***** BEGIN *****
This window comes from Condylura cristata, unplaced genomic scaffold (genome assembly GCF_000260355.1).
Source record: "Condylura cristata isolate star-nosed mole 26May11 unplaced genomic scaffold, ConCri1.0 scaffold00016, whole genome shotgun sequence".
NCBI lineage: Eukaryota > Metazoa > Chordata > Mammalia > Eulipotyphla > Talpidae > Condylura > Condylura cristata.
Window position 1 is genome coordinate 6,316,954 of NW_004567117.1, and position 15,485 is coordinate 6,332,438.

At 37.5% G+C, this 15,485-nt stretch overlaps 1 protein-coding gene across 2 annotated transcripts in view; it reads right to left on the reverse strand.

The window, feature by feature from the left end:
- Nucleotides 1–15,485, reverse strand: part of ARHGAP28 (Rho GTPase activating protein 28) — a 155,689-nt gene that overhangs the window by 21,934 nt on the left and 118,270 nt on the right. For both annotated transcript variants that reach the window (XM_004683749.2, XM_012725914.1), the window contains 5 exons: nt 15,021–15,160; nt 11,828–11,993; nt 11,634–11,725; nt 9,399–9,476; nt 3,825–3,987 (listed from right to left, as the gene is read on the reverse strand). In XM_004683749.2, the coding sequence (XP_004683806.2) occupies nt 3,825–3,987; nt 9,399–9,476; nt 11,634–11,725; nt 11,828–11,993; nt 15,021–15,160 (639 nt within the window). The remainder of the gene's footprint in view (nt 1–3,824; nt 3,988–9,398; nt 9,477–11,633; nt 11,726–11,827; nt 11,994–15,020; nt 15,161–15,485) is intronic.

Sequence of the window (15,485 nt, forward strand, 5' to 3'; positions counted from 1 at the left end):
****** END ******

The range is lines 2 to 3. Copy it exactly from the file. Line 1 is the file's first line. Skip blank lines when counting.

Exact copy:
Source record: "Condylura cristata isolate star-nosed mole 26May11 unplaced genomic scaffold, ConCri1.0 scaffold00016, whole genome shotgun sequence".
NCBI lineage: Eukaryota > Metazoa > Chordata > Mammalia > Eulipotyphla > Talpidae > Condylura > Condylura cristata.